Juneteenth Commemorative Collection. Available for a limited time only! Shop Now

Juneteenth is a time to gather as a family, reflect on the past and look to the future. Discover ways to celebrate this African American cultural tradition of music, food and freedom. 

Virtual Programs

Generously supported by Ford Motor Company

Secretary Lonnie G. Bunch III speaking about the Emancipation Proclamation
Juneteenth: Connecting the Historic to the Now
The Robert F. Smith Family History Center presents Exploring Reverse Genealogy
Juneteenth and Culinary History – A Conversation between Adrian Miller and Kevin Young
Juneteenth Porch Stories
Community Soundstage: A Conversation with Amythyst Kiah and Dwandolyn Reece

What is Juneteenth?

On June 19, 1865, Union General Gordon Granger arrived in Galveston, Texas. He informed the enslaved African Americans of their freedom and that the Civil War had ended. This momentous occasion has been celebrated as Juneteenth — a combination of June and 19 — for over 150 years.

We will begin this celebration with a rendition of the Negro National Anthem, "Lift Every Voice and Sing."

Rochelle Rice sings "Lift Every Voice and Sing."

Find Your Ancestors

Research African American family history beyond 1870 into the era of slavery. 

Manuscript of Emancipation Proclamation on card 1863-1880s
Manuscript of Emancipation Proclamation on card, 1863-1880s
Die-cut oval photographic montage of the makers of the 13th Amendment ca. 1865
Die-cut oval photographic montage of the makers of the 13th Amendment ca. 1865
A Bill Providing for the celebration of the semicentennial anniversary of the Act of emancipation, and for other purposes.
A Bill Providing for the celebration of the semicentennial anniversary of the Act of emancipation, and for other purposes.
The Proclamation of Emancipation by the President of the United States, to take effect January 1st, 1863
The Proclamation of Emancipation by the President of the United States, to take effect January 1st, 1863, 1862

A Juneteenth Feast

Breaking bread with loved ones is an important part of African American culture, and Juneteenth is no different. These selected recipes reflect the holiday’s Texas roots.

Photographic slide of the Poor People's Campaign

Collection of the Smithsonian National Museum of African American History and Culture, © Robert Houston

I spoke with my grandma to get a sense of the ideal Juneteenth menu. My grandmother drew on her memories as a child and June outdoor meals that her church and community group have every year. She stated the menu should consist of easily prepared foods that can sit outside for an extended period without going bad such as salads and pickled side dishes.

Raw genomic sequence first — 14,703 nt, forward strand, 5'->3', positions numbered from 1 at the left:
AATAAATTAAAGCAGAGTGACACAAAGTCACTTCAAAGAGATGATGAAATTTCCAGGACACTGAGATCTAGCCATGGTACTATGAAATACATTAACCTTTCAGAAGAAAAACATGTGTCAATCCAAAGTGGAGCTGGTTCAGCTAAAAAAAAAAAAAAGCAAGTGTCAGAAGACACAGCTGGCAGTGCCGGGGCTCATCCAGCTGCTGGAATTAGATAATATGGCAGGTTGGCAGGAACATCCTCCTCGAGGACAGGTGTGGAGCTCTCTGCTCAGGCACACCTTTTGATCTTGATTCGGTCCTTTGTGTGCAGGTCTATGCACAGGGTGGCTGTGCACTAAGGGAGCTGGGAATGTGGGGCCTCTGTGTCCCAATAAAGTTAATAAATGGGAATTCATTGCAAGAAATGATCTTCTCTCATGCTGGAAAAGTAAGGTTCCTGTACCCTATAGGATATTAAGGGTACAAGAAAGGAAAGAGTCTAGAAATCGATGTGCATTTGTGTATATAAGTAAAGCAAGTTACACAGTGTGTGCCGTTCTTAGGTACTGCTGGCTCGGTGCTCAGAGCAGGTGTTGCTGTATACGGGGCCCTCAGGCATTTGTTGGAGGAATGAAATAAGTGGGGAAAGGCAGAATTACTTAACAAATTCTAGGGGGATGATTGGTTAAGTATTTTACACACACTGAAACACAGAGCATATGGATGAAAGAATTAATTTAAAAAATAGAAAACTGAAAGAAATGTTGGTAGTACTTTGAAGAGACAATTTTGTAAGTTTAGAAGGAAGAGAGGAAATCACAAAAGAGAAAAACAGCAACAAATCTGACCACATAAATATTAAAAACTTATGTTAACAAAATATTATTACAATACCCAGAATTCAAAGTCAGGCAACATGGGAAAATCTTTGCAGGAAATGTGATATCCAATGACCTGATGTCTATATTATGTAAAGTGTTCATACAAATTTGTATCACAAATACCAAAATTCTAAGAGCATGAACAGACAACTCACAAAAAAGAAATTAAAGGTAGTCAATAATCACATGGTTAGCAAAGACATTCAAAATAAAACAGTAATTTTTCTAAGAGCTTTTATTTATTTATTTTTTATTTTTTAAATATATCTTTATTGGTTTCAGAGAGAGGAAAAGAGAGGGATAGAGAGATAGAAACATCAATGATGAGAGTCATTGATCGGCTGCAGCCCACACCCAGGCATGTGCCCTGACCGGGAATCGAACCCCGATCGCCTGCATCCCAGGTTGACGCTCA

Leslie Walker
Manager of Social Justice and Scholarly Programs (NMAAHC)

Share Your Story

Your history is American history.
Share stories of people, places and moments that shape your community this Juneteenth.

Join the Community

Collection of the Smithsonian National Museum of African American History and Culture, Gift of Princetta R. Newman

Children & Youth Activities

Early Childhood

Discover Juneteenth resources to share with young children.

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Secondary Education

Create an interpretive playlist of Juneteenth celebrations. 

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Resources

Juneteenth Reading List

Discover more about the history of Juneteenth and African American cultural traditions with a summer reading list curated by the National Museum of African American History and Culture.

View the List about Juneteenth Reading List
Social Media Toolkit

Social Media Toolkit

Celebrate Juneteenth with the museum on social!

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Limited Edition Collection ends July 9th

Limited Edition Collection ends July 9th

Help represent this holiday with products that honor Juneteenth as celebrated for over 150 years, in support of the museum.

Shop Now about Limited Edition Collection ends July 9th
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